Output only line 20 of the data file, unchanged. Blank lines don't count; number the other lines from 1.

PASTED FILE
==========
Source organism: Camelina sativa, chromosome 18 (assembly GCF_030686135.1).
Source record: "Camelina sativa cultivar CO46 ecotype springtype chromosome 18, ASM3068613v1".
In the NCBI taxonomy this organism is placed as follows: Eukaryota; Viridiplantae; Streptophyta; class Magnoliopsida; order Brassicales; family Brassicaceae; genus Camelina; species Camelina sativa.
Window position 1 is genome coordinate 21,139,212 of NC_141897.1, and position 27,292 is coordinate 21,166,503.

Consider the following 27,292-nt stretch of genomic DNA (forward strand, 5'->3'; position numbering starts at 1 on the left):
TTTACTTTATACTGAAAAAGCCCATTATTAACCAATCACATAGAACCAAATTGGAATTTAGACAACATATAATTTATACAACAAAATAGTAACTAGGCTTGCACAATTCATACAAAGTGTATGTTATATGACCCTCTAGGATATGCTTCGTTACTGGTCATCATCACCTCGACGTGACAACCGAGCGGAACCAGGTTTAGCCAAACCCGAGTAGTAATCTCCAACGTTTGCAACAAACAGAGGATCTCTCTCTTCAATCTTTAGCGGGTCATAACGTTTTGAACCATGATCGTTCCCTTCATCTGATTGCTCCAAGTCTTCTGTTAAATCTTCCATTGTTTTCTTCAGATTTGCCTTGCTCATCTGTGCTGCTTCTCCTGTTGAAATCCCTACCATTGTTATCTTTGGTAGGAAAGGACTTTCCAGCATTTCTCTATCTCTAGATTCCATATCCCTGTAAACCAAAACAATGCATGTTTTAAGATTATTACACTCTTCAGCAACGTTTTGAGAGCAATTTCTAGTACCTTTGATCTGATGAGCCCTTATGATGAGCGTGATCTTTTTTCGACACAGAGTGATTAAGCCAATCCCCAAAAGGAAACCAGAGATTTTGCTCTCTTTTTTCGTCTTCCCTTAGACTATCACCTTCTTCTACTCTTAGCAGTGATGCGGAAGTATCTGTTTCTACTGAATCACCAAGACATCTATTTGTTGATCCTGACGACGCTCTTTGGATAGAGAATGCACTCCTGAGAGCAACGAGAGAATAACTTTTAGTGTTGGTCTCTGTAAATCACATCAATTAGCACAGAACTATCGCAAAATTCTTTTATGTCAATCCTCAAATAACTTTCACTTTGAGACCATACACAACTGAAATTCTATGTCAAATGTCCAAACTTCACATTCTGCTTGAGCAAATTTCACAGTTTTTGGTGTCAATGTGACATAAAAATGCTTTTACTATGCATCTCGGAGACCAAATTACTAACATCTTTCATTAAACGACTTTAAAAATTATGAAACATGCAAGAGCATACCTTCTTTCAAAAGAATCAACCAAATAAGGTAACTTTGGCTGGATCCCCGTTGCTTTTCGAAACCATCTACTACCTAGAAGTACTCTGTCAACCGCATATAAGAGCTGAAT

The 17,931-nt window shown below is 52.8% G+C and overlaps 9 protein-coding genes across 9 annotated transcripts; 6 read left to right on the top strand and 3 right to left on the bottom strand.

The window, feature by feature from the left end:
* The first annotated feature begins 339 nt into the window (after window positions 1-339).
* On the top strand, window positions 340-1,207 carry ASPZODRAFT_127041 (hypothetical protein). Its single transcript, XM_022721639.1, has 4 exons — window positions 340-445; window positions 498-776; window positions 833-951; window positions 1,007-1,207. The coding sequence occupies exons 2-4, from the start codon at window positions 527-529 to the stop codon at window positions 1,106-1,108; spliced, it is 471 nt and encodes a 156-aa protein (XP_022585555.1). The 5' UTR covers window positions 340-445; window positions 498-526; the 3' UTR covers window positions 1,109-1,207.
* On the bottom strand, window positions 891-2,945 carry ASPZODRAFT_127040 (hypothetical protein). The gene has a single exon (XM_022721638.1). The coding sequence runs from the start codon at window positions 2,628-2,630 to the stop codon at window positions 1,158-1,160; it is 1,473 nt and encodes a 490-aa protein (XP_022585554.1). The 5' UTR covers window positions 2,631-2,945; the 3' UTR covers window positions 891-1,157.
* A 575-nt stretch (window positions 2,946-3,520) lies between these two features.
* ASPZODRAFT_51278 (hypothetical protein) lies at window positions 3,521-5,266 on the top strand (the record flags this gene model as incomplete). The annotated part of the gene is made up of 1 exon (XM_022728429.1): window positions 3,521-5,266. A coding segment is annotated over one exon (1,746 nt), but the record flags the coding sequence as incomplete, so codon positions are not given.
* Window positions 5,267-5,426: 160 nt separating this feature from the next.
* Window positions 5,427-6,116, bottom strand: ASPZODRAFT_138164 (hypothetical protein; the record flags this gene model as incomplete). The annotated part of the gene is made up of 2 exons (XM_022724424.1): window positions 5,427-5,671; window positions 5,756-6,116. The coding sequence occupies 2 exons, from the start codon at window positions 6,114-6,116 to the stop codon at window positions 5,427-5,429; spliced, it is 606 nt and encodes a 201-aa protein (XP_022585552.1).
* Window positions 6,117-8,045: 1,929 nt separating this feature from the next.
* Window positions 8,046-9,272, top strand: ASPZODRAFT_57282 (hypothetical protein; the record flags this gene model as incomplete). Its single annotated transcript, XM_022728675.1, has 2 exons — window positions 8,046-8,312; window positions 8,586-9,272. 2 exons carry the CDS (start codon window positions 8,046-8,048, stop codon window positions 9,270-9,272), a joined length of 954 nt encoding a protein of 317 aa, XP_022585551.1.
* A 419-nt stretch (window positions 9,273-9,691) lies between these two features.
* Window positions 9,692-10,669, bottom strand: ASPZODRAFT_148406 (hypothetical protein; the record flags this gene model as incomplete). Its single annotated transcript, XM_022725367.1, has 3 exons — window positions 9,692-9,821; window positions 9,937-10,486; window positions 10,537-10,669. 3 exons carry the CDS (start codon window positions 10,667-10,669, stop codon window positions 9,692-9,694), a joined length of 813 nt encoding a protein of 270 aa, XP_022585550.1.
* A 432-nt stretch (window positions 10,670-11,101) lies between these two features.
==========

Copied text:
* A 432-nt stretch (window positions 10,670-11,101) lies between these two features.